I’ve written how the FBI did much good but involved itself in criminal acts, how J. Edgar Hoover was out of his comfort zone chasing organized crime people, but when he was forced to do so he did it well again violating the law by doing break-ins and planting electronic bugs to secretly listening to conversations. I noted how LBJ in July 1965 stopped him from doing this. Hoover was at his wit’s end having had his most effective tool for combating organized crime taken from him.
Imagine the despair. With the electronic bugs the FBI agents could sit in the comfort of their offices and listen to the Mafiosi talk all day, cull out the important information, and pass it out among other agents. Nothing could have been easier. The information gained could be disguised and used in making future arrests or raids. Little Al, the name the Chicago FBI gave to their most prolific bug, could be turned into Informant A in an affidavit and described as one who has provided reliable information in the past.
Desperate times (having to get out of the office and walk the bricks) required a desperate remedy. The FBI did not take long in coming up with it. They would recruit surrogate electronic bugs, namely people who could listen in to the conversations of the Mafia leaders and report to the FBI what was being said. They called a person who could do this a Top Echelon Informant. (TEI)
Hoover was desperate indeed to have gone along with this. He had to know that to institute it he would be putting his cherished agents in harm’s way. He knew, instinctively, that his men were no match one-on-one with these hardened criminals. That is why for so many years he denied the existence of their organization. He sensed that his agents associations with mafia-types would put them perilously close to committing crimes themselves. The radicals, Commies, spies, youthful conspiracies were easy picking for his trained men; but organized crime murderers weren’t motivated by ideals, they had learned about life in the murderous back alleys of the cities. They were a different breed who survived in a violent society. They could have FBI agents for breakfast.
Hoover with his back against the wall and against his better judgment took the chance. They would deal with this type of criminal. The orders went out to recruit them. Unlike the electronic bugs, these TEIs could talk back. They would want something.
Ralph Ranalli in his book Deadly Alliance said the first reference to Top Echelon Informants (TEI) began to appear sometime between 1963 and 1965. He noted that the FBI’s Manual of Instructions (MOI) had by December 1964 a class of informants called Top Echelon. The people to be recruited were described as “Madams, prostitutes, pimps, fences, con men . . . ” These people were useful in supplementing electronic bugs which were ongoing at the time. They were not the kind who could replace electronic bugs.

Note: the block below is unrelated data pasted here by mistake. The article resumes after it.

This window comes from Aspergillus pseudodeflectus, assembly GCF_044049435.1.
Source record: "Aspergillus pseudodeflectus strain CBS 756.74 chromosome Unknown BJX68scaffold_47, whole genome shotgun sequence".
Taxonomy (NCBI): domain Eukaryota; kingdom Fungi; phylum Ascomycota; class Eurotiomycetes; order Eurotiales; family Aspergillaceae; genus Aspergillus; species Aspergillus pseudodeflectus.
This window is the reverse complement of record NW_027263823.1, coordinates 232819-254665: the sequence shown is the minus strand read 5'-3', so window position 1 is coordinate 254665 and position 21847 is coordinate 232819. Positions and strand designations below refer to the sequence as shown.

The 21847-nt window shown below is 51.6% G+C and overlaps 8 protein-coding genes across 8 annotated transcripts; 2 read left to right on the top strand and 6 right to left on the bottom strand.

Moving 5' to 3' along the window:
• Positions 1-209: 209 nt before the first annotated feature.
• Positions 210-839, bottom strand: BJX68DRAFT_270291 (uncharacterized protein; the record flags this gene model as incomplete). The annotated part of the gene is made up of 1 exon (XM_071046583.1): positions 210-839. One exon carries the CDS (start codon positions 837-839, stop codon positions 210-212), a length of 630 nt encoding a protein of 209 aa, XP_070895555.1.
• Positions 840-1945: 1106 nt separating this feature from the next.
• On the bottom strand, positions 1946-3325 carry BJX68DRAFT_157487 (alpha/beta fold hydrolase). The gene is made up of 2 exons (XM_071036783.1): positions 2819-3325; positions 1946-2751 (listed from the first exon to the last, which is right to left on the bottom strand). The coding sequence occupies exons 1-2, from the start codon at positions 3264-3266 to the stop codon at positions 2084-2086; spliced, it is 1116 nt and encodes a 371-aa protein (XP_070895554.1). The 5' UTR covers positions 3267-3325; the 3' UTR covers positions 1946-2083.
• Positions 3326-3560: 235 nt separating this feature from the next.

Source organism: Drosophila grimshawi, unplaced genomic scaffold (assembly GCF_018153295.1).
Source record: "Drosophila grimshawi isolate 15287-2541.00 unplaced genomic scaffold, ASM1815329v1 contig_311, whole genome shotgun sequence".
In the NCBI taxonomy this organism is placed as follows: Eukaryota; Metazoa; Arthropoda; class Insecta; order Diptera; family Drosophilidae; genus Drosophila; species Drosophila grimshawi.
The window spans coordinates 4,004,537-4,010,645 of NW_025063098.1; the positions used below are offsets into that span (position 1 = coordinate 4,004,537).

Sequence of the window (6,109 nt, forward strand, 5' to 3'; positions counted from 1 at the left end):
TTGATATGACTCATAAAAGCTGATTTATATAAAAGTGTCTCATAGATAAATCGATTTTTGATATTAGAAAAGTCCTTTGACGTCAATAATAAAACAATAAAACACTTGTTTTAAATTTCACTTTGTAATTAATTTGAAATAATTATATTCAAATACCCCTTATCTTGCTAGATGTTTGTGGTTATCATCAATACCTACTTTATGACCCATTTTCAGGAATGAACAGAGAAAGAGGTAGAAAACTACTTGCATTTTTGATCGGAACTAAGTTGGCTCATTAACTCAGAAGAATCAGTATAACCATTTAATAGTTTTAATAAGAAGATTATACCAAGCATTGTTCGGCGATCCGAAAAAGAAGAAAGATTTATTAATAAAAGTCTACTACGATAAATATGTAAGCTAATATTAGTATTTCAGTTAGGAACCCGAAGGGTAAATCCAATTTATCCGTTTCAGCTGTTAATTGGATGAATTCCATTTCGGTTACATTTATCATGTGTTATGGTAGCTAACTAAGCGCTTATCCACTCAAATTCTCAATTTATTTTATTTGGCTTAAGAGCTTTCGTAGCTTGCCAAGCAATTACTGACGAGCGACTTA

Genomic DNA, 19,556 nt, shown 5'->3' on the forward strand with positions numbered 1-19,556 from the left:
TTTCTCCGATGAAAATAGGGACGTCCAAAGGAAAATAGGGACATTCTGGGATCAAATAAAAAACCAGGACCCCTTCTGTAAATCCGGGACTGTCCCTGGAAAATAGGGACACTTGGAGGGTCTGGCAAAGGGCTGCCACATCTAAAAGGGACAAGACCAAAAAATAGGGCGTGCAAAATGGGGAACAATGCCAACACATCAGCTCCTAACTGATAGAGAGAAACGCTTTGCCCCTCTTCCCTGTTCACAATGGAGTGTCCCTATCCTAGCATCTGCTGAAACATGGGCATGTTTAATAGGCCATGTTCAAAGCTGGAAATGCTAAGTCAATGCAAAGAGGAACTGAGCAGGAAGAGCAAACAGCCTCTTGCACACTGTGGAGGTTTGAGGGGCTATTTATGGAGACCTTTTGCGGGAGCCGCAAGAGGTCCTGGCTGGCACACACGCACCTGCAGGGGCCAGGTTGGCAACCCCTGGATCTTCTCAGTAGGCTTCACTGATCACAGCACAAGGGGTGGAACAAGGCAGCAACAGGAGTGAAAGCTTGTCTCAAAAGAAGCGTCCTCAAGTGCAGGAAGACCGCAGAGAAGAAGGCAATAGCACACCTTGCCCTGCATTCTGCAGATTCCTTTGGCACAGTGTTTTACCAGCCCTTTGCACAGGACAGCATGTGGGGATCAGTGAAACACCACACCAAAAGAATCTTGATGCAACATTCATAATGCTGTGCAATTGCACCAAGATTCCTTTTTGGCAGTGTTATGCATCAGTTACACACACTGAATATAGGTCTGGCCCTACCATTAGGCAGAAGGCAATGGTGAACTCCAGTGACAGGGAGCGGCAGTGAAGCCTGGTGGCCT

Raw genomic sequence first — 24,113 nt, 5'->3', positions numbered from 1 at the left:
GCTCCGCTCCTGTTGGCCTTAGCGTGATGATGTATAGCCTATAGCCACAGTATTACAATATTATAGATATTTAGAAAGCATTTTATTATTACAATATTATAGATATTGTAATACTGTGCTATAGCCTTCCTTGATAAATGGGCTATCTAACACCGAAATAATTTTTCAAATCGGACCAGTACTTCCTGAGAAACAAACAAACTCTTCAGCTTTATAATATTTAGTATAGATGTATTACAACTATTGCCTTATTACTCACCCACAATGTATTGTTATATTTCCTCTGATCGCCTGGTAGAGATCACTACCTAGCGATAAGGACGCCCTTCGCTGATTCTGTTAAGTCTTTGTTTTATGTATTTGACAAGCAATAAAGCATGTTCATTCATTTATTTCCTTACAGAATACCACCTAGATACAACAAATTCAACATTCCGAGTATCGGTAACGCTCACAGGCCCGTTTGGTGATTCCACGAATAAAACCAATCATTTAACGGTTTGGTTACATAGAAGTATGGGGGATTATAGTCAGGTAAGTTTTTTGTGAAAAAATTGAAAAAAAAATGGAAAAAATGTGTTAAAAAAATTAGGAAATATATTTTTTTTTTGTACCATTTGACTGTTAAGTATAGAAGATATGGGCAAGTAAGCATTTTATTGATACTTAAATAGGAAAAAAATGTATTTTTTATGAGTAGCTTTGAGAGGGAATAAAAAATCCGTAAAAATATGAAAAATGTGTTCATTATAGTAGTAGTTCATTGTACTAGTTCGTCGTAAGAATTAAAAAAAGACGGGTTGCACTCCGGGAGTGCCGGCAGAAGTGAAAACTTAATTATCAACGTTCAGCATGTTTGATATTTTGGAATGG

Ranalli points out that by 1971, the year before Hoover died, the Manual of Instructions stated that a TEI was a “member of La Cosa Nostra” and those closely associated with them. Ranalli leaves open what happened between December 1964 and 1971 which was the July 1965 shutting down of the bugs and the FBI response to it.
Judge Wolf in his findings tells us about this. (He doesn’t relate it to the shutting off of the bugs.) He noted that “In November 1965 FBI Special Agent H. Paul Rico targeted Flemmi for development as a [TEI] . . . — the highest status a source can achieve in the FBI . . . At that time, a [TEI] was defined as an individual who ‘could provide a continuous flow of quality criminal information regarding the leaders of organized crime.’ ” Rico wrote that if Flemmi survived the Boston gang wars he “would become ‘a very influential individual in the Boston criminal element’ and ‘be in a position to furnish information on LCN members in the Boston] area.’ “
Flemmi had been giving information to Rico since the early 1960’s. He was not accepted as a TEI until the program had been designed. Created in response to LBJ’s directive in July 1965 it was operational in November 1965. The 1964 MOI had been changed. This quick response told of the deep hurt the FBI suffered in its investigative ability and its dire need to come up with a solution, any solution, well thought out or not, even if it paved the way for FBI agents to partner up with murderers.
Rico had plans to leave Boston and head to Miami. He had to insure that Flemmi had an agent who could protect him. He had picked out John Connolly as the one who would do it. He also made arrangements for him to connect with Whitey Bulger. Connolly would put Whitey up for membership in the TEI club in February 1976, almost 11 years later than Flemmi. Connolly wrote that Whitey has “demonstrated ability to produce information regarding the highest levels of organize crime.”
Whitey and Stevie Flemmi would remain as TEIs until the end of 1990 when the FBI closed them out. This was done because Connolly had retired and the FBI had no one to replace him that Stevie and Whitey would accept. Judge Wolf found that during the time Flemmi and Whitey were informants from 1975 to 1990 if Connolly were called to testify he would state they were “extremely valuable confidential informants who provided vital information [regarding] the government’s successful efforts to investigate and prosecute La Cosa Nostra in New England, the department of Justice’s top priority here.”
Judge Wolf seemed to agree with that assessment. Judge Wolf told us how they recruited the TEIs and what they knew about the TEIs. I’ll tell you next post what he said about that and what the TEIs expected as the quid pro quo.